Alice was too much puzzled to say anything; so after a minute Humpty Dumpty began again. ‘They’ve a temper, some of them — particularly verbs: they’re the proudest — adjectives you can do anything with, but not verbs — however, I can manage the whole lot of them! Impenetrability! That’s what I say!’

‘Would you tell me please,’ said Alice, ‘what that means? ‘Now you talk like a reasonable child,’ said Humpty Dumpty, looking very much pleased. ‘I meant by “impenetrability” that we’ve had enough of that subject, and it would be just as well if you’d mention what you mean to do next, as I suppose you don’t mean to stop here all the rest of your life.’

‘That’s a great deal to make one word mean,’ Alice said in a thoughtful tone.

‘When I make a word do a lot of work like that,’ said Humpty Dumpty, ‘I always pay it extra.’

‘Oh!’ said Alice. She was too much puzzled to make any other remark.

It really has reached absurd proportions. I just can’t imagine a teacher standing in front of the class and saying, “You need to learn skills for jobs that haven’t been invented yet”. If you have taught your class well I hope the response from the class would be complete and abject bewilderment followed by a chorus of “Why on earth do you think that?” There are all sort of fractions bandied around about how many jobs could be obsolete or not yet thought of in ten years time. The Truth is we just don’t know. Maybe 1% of jobs will be obsolete in ten years?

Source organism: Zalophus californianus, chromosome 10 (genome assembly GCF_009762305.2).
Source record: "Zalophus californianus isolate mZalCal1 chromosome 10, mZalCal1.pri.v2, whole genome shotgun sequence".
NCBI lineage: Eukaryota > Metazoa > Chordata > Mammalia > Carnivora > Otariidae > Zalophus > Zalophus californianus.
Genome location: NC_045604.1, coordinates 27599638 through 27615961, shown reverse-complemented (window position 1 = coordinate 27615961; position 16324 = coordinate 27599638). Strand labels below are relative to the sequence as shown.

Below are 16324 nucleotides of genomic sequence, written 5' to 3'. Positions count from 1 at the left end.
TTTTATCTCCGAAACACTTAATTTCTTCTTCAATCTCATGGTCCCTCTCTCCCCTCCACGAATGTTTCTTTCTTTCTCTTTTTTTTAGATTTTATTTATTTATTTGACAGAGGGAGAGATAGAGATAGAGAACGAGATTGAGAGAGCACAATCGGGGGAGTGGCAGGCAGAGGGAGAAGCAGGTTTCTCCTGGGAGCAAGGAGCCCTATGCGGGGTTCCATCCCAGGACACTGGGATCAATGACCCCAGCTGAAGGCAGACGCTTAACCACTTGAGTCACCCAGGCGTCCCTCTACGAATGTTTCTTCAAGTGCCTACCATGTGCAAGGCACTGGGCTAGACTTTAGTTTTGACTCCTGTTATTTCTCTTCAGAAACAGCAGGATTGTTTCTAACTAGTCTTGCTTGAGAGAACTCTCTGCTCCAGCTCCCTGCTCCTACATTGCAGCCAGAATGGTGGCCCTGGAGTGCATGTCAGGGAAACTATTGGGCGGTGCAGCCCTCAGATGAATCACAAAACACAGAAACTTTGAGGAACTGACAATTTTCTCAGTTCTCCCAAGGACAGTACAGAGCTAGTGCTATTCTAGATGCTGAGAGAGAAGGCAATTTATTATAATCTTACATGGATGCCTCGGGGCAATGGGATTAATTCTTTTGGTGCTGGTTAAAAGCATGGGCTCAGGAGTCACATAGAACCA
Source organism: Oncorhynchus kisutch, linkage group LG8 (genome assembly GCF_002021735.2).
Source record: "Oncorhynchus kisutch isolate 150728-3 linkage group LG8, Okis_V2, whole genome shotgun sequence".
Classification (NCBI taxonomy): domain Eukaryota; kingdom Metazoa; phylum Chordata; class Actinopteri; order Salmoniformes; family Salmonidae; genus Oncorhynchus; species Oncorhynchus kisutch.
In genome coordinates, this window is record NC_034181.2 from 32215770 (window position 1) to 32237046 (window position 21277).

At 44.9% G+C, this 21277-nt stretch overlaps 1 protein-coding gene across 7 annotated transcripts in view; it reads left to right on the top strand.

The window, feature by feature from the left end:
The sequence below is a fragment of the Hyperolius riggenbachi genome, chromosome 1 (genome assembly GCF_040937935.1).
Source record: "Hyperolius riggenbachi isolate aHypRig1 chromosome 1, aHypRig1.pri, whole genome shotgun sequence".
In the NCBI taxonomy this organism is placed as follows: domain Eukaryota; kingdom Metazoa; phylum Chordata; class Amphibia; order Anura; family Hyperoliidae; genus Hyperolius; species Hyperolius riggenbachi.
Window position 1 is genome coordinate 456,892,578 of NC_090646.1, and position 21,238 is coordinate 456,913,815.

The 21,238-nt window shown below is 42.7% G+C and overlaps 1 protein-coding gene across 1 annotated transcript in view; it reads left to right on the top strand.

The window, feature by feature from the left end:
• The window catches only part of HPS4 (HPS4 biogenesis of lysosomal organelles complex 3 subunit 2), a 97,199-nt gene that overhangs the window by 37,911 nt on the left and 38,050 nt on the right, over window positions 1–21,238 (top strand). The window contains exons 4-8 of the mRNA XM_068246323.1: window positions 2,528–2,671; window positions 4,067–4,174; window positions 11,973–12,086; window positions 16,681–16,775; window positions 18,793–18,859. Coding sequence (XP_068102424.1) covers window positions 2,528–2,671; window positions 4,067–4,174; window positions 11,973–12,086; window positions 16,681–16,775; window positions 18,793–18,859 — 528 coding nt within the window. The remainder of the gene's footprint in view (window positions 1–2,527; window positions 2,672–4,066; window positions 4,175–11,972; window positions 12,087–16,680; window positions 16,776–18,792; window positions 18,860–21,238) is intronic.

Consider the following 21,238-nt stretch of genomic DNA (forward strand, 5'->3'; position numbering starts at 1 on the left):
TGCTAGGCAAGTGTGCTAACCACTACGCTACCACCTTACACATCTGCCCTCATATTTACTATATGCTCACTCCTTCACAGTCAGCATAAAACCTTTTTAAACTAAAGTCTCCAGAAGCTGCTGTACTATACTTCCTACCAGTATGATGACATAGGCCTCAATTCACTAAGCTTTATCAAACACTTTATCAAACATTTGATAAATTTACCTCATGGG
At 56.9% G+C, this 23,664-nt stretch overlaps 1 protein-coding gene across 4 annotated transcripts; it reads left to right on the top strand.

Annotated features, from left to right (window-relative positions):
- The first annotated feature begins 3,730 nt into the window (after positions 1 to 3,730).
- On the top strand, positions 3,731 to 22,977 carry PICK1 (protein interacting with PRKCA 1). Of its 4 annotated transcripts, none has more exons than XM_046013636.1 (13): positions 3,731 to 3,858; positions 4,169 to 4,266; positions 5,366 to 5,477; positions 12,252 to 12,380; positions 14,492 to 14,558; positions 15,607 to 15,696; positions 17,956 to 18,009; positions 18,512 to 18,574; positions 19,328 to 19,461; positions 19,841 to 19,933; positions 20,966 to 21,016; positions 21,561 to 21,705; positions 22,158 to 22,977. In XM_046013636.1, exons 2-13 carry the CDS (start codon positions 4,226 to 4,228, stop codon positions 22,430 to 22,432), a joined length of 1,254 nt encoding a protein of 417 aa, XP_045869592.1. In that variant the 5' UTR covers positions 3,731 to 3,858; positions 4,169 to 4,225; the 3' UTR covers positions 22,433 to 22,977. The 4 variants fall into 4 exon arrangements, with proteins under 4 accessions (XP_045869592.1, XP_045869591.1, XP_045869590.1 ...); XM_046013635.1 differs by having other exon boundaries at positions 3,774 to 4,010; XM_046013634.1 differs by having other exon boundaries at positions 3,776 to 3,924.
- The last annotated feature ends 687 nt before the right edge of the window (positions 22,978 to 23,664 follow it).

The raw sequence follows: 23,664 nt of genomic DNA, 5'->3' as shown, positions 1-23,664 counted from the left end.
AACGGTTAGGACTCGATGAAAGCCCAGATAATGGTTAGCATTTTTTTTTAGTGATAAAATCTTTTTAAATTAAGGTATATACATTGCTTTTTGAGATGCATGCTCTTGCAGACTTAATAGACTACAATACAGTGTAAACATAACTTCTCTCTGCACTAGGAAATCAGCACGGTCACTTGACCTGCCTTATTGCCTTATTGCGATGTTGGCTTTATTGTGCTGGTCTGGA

How did we get here? Why do so many educators on twitter gather together, clap hands and throw flowers into the air? I think perhaps some people are genuinely inspired and passionate about this swirling quagmire of opaque language, and perhaps quietly thankful that they can join in the celebrations without ever being considered an outsider, an interloper who doesn’t have a clue what is being discussed. It is a safe space where you won’t be challenged because there is common ground and yet very little is transparent. While that sounds counterintuitive, it is in essence a safe and comfortable space where what you say is far less important than how it sounds.

I could be completely wrong about all of this of course, but it wouldn’t matter because I will target compelling differentiated lessons in authentic, real-world scenarios across spatial and temporal scales, promoting disruptive cognitive paradigms.

If you have reached this far, thank you and well done.